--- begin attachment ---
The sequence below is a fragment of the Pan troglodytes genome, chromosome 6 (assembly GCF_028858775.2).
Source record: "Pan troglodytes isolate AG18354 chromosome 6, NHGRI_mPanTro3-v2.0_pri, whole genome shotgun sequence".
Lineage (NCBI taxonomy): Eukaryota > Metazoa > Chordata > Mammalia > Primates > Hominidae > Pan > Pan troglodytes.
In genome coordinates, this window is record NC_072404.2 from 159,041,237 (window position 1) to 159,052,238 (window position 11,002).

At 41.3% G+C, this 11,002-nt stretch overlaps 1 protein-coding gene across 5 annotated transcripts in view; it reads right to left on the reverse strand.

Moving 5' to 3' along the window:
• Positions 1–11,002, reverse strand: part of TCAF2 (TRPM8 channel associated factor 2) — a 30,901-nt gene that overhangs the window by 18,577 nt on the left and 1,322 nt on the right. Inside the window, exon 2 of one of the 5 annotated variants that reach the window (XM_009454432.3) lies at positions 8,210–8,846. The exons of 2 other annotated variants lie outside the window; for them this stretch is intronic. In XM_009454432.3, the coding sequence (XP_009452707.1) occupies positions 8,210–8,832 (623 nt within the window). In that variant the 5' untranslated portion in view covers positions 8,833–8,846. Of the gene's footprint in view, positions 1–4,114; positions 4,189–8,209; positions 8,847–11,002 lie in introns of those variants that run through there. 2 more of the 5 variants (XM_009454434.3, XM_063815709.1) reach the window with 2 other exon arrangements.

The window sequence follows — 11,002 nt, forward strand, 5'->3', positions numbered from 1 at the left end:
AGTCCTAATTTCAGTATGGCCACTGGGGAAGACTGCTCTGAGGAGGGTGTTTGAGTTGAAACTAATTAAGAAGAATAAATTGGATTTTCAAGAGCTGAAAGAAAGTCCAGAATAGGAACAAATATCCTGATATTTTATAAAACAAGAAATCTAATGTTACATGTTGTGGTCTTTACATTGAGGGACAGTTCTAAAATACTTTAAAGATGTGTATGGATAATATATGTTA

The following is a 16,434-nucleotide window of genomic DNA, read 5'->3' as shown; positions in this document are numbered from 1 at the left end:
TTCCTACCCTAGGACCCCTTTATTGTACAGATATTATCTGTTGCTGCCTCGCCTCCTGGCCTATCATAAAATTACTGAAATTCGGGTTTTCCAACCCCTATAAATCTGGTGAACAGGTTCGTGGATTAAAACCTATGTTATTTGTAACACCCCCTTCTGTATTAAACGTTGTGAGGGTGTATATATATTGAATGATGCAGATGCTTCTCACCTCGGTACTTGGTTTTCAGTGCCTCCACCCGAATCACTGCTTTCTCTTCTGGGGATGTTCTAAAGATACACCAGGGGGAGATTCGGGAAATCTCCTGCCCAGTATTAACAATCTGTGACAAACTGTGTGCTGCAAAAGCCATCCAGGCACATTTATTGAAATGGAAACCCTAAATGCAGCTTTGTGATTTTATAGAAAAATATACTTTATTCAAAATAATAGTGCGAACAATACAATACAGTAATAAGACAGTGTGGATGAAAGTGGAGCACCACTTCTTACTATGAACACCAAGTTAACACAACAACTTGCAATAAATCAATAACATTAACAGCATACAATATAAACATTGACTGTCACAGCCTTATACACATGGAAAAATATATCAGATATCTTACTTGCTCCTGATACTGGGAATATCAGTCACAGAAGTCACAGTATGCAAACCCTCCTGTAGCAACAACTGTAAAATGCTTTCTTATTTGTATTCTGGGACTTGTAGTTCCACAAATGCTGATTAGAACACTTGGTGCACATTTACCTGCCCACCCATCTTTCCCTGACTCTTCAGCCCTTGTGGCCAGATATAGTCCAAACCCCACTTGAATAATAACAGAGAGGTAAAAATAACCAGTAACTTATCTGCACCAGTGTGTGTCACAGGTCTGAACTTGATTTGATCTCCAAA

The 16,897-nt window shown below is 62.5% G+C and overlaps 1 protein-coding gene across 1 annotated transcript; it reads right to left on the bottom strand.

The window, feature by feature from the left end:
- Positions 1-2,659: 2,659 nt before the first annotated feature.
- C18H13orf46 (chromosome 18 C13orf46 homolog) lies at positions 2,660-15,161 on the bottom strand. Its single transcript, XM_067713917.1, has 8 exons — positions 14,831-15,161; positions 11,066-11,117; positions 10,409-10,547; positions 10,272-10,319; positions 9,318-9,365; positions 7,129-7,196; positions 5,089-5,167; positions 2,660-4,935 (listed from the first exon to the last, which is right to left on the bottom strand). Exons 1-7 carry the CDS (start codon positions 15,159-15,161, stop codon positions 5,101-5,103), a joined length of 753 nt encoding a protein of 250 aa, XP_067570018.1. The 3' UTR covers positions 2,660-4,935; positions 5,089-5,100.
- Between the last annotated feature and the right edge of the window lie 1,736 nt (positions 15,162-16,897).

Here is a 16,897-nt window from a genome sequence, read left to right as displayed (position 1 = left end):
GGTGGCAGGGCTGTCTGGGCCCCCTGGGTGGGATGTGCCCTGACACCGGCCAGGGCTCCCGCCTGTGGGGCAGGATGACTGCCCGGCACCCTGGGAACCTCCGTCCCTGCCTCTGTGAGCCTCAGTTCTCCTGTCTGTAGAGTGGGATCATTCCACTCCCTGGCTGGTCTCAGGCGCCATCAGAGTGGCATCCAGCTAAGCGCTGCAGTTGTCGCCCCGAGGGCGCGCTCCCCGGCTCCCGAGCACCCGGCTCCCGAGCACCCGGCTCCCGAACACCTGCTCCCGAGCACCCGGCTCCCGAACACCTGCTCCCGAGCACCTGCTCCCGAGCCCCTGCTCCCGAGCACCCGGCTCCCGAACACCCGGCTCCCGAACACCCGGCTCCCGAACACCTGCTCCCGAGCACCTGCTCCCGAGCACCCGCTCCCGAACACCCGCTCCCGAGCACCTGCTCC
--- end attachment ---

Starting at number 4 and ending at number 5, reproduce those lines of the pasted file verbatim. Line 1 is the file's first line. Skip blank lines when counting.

In genome coordinates, this window is record NC_072404.2 from 159,041,237 (window position 1) to 159,052,238 (window position 11,002).

At 41.3% G+C, this 11,002-nt stretch overlaps 1 protein-coding gene across 5 annotated transcripts in view; it reads right to left on the reverse strand.